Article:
Isn't it great the club is hosting so many golf writers? After all, what else would I have to rant about? (Though I don't know if it even hit 66 degrees today...there is that).
Ron Green Jr. pens a slightly less press-release like column that Hootie will love.
For the third time in six years, Augusta National has undergone a dramatic renovation, continuing the perpetual pursuit of maintaining the rhythm and demands created by designers Bobby Jones and Alister Mackenzie.
What's with the rhythm references? When did Augusta National become Soul Train?
In 1932, Jones said this about Augusta National: "The perfect design should place a premium upon sound judgment as well as accurate striking, by rewarding the correct placing of each shot. Mere length is its own reward, but length without control ought to be punished."
Jones understood the game, its players and their equipment would evolve through the years, even if he didn't envision club heads the size of grapefruits and tee shots that routinely fly more than 300 yards.
Right. After all, how could he have envisioned that so many grown men would be so scared of upsetting someone's shopping rights, that they would jack around with his dream course just so that they wouldn't have to change a few rules to ensure that skill would reign supreme over hi-tech club fitting.
The changes have assured that the tough holes will remain difficult and erased any lingering perception that driving accuracy isn't critical at Augusta National. Long hitters still have a great advantage at Augusta National, but only if they can control their length.
Because Lord knows, that lingering perception served the tournament so poorly through the years, serving up all those lousy finishes and undeserving winners.
In all seriousness, let's go back to the Jones quote cited by Green. It's got to be part of the club talking points.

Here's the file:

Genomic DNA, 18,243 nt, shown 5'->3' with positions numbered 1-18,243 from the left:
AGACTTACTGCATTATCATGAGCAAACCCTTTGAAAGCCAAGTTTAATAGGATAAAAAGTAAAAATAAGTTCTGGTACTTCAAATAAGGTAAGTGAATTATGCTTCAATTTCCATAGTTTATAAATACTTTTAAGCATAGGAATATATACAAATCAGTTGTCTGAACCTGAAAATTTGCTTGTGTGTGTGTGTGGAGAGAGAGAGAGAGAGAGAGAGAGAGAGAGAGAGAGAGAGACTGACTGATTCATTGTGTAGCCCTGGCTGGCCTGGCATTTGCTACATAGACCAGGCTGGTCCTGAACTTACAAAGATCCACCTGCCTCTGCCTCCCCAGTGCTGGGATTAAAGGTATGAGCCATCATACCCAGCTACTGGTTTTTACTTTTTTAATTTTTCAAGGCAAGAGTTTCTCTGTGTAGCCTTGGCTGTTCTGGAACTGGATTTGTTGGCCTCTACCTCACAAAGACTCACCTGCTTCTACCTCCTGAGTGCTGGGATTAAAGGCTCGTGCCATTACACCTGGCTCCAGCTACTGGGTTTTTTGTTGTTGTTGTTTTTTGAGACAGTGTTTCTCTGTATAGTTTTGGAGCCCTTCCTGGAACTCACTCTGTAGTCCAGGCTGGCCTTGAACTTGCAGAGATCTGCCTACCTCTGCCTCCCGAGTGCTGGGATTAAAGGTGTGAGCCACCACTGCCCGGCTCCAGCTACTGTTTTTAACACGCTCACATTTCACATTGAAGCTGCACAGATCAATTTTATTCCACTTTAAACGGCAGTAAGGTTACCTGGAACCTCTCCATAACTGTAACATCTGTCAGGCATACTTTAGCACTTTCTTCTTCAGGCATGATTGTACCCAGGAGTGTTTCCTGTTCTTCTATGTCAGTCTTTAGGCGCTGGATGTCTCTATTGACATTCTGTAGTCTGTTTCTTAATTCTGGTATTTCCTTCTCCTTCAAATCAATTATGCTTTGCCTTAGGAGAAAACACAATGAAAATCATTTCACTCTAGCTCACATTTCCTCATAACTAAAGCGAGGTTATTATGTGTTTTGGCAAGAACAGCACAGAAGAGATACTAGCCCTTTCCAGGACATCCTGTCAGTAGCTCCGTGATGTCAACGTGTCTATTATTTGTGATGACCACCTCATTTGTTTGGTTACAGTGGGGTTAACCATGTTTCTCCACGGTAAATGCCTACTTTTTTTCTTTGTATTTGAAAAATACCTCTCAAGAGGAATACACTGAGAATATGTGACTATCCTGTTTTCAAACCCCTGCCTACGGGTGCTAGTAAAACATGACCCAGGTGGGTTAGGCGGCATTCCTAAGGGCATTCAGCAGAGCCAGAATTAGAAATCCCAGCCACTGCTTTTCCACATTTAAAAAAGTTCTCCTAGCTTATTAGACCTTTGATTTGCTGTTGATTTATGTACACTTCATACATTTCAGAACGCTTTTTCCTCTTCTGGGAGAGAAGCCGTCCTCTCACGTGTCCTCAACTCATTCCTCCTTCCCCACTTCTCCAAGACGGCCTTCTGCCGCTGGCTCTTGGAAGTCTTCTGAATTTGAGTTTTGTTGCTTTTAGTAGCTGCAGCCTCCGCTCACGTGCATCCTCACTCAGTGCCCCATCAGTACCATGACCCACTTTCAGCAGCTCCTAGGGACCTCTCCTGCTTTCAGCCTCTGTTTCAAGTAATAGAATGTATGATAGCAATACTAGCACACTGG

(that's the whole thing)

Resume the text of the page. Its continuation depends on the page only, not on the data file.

"The perfect design should place a premium upon sound judgment as well as accurate striking, by rewarding the correct placing of each shot. Mere length is its own reward, but length without control ought to be punished."
Look, I went to Pepperdine where thought is frowned upon and yet I can figure this out, so America's golf writers should be able to understand it too.
Rewarding the correct placing of each shot. This starts with fairway width in the Jones/MacKenzie strategic approach to course design. In trying to emulate the principles of the Old Course, they hoped players who adapted to the day's conditions and hole location would be significantly rewarded for thinking about and correctly placing their tee shot. The optimum angle would be the reward awaiting this wonderful combination and brains and accurately.
Bad placement, meant you couldn't attack a hole location or you had a more difficult approach shot.
But for this democratic principle to work, it had to start with width that set up options. Length with control would be rewarded. Length without control would be punished, assuming the ground was at all firm.
As outlined in this and other articles, the pinching of landing areas at 300-340 yards or the plugging of forest gaps appears designed to control the length of today's players. In other words, to force them to lay back. Big difference between that rather authoritarian mindset, versus the Jones-MacKenzie democratic/free market approach of allowing for length off the tee. (MacKenzie even advocated that holes widen out for longer tee shots.)
Narrowness designed to discourage the long drive eliminates the need for "sound judgment" and "correct placement" based on the day's hole location or conditions. It means there is only one way to play round after round.
Meaning that Augusta National is in grave danger of becoming precisely what Jones despised about golf in America:
Employing a comparison with our own best courses in America I have found that most of our courses, especially those inland, may be played correctly the same way round after round. The holes really are laid out scientifically; visibility is stressed; you can see what you have to do virtually all the time; and when once you learn how to do it, you can go right ahead, the next day, and the next day, and the day after that.